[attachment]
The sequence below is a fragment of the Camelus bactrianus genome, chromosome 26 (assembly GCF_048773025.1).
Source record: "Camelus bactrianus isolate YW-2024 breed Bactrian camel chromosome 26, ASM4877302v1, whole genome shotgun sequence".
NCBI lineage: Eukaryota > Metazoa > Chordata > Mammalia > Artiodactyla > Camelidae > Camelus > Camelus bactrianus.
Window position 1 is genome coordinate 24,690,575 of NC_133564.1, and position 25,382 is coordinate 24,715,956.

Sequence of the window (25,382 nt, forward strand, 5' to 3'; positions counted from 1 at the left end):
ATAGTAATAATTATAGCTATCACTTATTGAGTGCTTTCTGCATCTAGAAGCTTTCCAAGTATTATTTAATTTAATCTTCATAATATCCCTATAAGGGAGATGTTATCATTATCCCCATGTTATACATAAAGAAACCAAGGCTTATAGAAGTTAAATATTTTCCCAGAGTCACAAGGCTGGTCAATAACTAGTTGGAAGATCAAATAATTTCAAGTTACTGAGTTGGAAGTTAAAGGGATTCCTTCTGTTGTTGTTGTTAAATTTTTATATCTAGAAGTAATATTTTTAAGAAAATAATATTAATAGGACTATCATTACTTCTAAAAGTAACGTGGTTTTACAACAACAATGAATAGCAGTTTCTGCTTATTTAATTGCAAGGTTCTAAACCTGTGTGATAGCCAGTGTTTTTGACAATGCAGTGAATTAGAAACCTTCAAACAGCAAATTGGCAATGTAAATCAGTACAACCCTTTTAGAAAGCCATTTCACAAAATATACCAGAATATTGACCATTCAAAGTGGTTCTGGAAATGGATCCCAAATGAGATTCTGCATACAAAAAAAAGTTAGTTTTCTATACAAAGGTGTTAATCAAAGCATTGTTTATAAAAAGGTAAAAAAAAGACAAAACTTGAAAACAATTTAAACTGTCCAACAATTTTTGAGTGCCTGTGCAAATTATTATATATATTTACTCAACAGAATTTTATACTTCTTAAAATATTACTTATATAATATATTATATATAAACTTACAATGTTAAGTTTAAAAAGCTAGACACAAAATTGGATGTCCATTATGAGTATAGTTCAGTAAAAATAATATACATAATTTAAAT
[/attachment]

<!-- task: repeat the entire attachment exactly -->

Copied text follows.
The sequence below is a fragment of the Camelus bactrianus genome, chromosome 26 (assembly GCF_048773025.1).
Source record: "Camelus bactrianus isolate YW-2024 breed Bactrian camel chromosome 26, ASM4877302v1, whole genome shotgun sequence".
NCBI lineage: Eukaryota > Metazoa > Chordata > Mammalia > Artiodactyla > Camelidae > Camelus > Camelus bactrianus.
Window position 1 is genome coordinate 24,690,575 of NC_133564.1, and position 25,382 is coordinate 24,715,956.

Sequence of the window (25,382 nt, forward strand, 5' to 3'; positions counted from 1 at the left end):
ATAGTAATAATTATAGCTATCACTTATTGAGTGCTTTCTGCATCTAGAAGCTTTCCAAGTATTATTTAATTTAATCTTCATAATATCCCTATAAGGGAGATGTTATCATTATCCCCATGTTATACATAAAGAAACCAAGGCTTATAGAAGTTAAATATTTTCCCAGAGTCACAAGGCTGGTCAATAACTAGTTGGAAGATCAAATAATTTCAAGTTACTGAGTTGGAAGTTAAAGGGATTCCTTCTGTTGTTGTTGTTAAATTTTTATATCTAGAAGTAATATTTTTAAGAAAATAATATTAATAGGACTATCATTACTTCTAAAAGTAACGTGGTTTTACAACAACAATGAATAGCAGTTTCTGCTTATTTAATTGCAAGGTTCTAAACCTGTGTGATAGCCAGTGTTTTTGACAATGCAGTGAATTAGAAACCTTCAAACAGCAAATTGGCAATGTAAATCAGTACAACCCTTTTAGAAAGCCATTTCACAAAATATACCAGAATATTGACCATTCAAAGTGGTTCTGGAAATGGATCCCAAATGAGATTCTGCATACAAAAAAAAGTTAGTTTTCTATACAAAGGTGTTAATCAAAGCATTGTTTATAAAAAGGTAAAAAAAAGACAAAACTTGAAAACAATTTAAACTGTCCAACAATTTTTGAGTGCCTGTGCAAATTATTATATATATTTACTCAACAGAATTTTATACTTCTTAAAATATTACTTATATAATATATTATATATAAACTTACAATGTTAAGTTTAAAAAGCTAGACACAAAATTGGATGTCCATTATGAGTATAGTTCAGTAAAAATAATATACATAATTTAAAT